March 30, 2011
Winter 2011 CCS Noon Lecture Series - Robert Adams
Robert Adams, Assistant Professor of Architecture, U-M Taubman College of Architecture and Urban Planning
Incidents of Genetic Mutation, Spatial Anomaly and Accidental Architecture in Urban China
April 12, 2011
Tuesday 12 noon to 1:00 pm
Room 1636 School of Social Work Building
1080 South University
If the 20th century was mobilized through auto-centric economies invented by industrial urban machines such as Detroit, and the early 21st century accelerated through digital communication technologies manufactured in Shenzhen, then how have these mutually constructed, globally distributed apparatuses impacted architecture as a physical marker of cultural formation and ambition? This lecture will not be about the spectacular architectural iconography broadcast during the Beijing Olympic Games, but rather it will move in on the passive labor and background structures of urbanism that situate architecture as a deeply relational cultural construct in the context of China refracted in the world. The talk will draw out parallels between genomics and regulatory sequencing that similarly, as in the complex formation of genetic matter, urban formation is punctuated by spontaneous mutations and genetic deletions within the social body rendered in space. Organized like a graphic catalogue, this lecture will use a series of design research projects to explore the relational mechanics between disability theory, actor networks and how the diversity of material practices in China will continue to alter perceptions of the social-civic body and the institutional models of these bodies implied through architecture.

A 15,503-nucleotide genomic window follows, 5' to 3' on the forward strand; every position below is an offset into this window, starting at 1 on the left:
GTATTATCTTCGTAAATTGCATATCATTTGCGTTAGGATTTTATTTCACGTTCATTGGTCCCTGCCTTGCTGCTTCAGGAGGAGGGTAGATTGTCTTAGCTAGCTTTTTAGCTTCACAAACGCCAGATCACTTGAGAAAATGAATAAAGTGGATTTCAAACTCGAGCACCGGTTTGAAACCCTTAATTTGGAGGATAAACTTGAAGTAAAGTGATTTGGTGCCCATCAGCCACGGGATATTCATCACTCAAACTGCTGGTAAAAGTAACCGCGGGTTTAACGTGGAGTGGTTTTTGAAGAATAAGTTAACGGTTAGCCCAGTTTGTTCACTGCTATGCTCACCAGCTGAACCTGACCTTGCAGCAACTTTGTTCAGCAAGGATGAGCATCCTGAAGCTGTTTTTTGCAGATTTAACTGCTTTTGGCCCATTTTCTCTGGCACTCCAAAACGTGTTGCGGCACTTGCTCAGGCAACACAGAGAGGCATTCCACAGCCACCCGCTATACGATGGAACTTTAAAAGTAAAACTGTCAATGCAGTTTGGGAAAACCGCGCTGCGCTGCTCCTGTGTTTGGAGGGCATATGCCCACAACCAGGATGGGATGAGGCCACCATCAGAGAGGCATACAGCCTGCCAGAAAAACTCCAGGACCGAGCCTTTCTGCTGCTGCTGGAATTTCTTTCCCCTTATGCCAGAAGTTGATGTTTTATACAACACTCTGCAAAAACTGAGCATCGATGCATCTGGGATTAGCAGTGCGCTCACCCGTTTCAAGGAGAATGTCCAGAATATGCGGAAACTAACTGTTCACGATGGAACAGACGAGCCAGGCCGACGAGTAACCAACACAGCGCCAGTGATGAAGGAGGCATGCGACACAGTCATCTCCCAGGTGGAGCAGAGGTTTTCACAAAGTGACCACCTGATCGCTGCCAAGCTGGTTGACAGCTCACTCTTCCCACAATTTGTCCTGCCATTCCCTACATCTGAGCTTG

Robert Adams is Assistant Professor of Architecture at Taubman College, University of Michigan where he teaches courses in design and construction technology. With his colleagues Robert Mangurian and Mary-Ann Ray, Adams co-founded B.A.S.E. Beijing Architecture Studio Enterprise in 2005, a design studio located in the urban village of Cao Chang Di. His design work has been exhibited internationally including the 2009 Beijing Biennial, Shenzhen University, Tianjin University in China, and University of Michigan and University of California at Berkeley in the United States. Most recently his project, the Asclepius Machine, was recognized as a finalist in the international Seoul Design For All competition. Adams’ research couples work in disability theory with emerging work in pervasive computing, sensor technologies and architectural projects that reconsider the linkages between social bodies, public spheres and institutional machines. Adams is a Faculty Associate at the Center for Chinese Studies.
Posted by zzhu at March 30, 2011 04:48 PM